Trust me on this one. You’ll feel better if you cut your losses. Really. Those unfinished projects of yours are causing you unnecessary stress. It’s a new year. Resolve to end the year with a plan. Either you’re going to finish them and enjoy using them, have a plan for finishing them or you’re going to make them disappear and not feel the least bit guilty about it.
The hard thing about unfinished objects (affectionately known as UFOs) is that you’ve already invested a lot either in terms of time or money. But I’m here to tell you that UFOs are the equivalent of creative clutter. They weigh you down. I speak from experience.
The quilt shown in the photo above made me feel bad every time I looked at it for the past 10 years. Yeah. That’s right. 10 years! My husband Bill and I made it in 1996 as a folk artsy sort of charm quilt from scraps of fabric we had each accumulated in our lives. It is the first quilt we made together and thus has a certain sentimental value. The quilt is made from favorite shirts, the fabric from my kitchen in Tokyo, a few treasured pieces of Liberty and charm squares we found on the sale table. We had decided to hand quilt it, even though it is a full-size quilt. In those days we had frequent long road trips and we’d tag team between who was driving and who was quilting. It was the only quilt we were working on and we weren’t in a hurry to finish it.
Years later those road trips were no longer necessary, we renovated a 1914 bungalow, started FunQuilts, adopted a child, wrote three books on quilting and suddenly couldn’t rationalize the time to finish quilting it when there were so many other quilts in progress in our lives. We didn’t want to toss it so it just sat in our storage room. Each of us sighed every time we looked at it. Then suddenly I decided that it was the hand quilting that was preventing us from using it and that we just needed to accept that we weren’t going to hand-quilt the last third of it. We just decided to put it on our long-arm machine and quilt the rest of the quilt by machine using the same color thread we had used in the hand quilting.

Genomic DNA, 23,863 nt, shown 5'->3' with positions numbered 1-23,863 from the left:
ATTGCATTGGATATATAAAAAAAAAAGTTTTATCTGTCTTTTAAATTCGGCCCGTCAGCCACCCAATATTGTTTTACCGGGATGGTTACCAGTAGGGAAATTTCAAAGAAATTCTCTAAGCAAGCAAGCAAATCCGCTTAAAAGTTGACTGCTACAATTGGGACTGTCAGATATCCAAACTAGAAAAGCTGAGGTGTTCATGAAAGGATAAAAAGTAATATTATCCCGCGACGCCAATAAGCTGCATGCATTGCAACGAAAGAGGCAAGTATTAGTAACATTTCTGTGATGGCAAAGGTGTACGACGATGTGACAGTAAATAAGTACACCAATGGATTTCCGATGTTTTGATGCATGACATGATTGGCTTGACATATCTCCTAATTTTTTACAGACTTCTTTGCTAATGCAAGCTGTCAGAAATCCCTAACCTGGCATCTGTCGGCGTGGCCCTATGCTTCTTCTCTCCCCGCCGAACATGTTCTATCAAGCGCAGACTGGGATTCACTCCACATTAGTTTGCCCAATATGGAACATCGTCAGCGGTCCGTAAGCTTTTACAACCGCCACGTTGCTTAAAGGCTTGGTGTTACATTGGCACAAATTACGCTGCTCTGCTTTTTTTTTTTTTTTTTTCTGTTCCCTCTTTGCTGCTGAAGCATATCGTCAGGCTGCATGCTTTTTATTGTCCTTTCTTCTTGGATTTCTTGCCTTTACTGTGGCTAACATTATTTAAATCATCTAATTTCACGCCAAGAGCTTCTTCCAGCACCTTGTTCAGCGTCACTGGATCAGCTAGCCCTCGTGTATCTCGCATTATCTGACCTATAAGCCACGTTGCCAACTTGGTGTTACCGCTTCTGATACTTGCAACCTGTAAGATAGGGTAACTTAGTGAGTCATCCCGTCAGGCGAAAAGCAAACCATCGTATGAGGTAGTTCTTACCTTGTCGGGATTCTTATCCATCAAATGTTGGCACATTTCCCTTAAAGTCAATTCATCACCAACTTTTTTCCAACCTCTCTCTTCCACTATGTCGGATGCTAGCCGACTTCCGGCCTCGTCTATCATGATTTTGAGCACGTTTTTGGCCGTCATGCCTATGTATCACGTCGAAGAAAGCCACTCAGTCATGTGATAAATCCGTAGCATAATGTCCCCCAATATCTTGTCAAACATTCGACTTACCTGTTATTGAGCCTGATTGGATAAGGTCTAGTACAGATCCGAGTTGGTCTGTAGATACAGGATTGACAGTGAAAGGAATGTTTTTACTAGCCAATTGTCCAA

In the end, I like the effect of the two types of quilting. But mostly I like the fact that it’s done and in use. I love not seeing in sitting in a bag our storage room anymore. It was bringing me down and holding me back from starting new personal projects. It just felt like a waste to have all that work in a bag for 10 years.
So here’s my advice. Ask yourself honestly if you still like the UFO. Will you enjoy finishing it? Are you excited about finishing it? If not, give it away or finish it as quickly as you can and donate it to a good cause. If you like it but need help with some aspect of it, figure out who you can draft this year to help you. You just want to get the half-done things that don’t bring you joy to look at out of your home. It doesn’t matter how much money or time you spent on it. If it’s not bringing you joy, outta there! The reason this matters is that there are so many other projects that would bring you great joy and they’re waiting for a place in your head and home.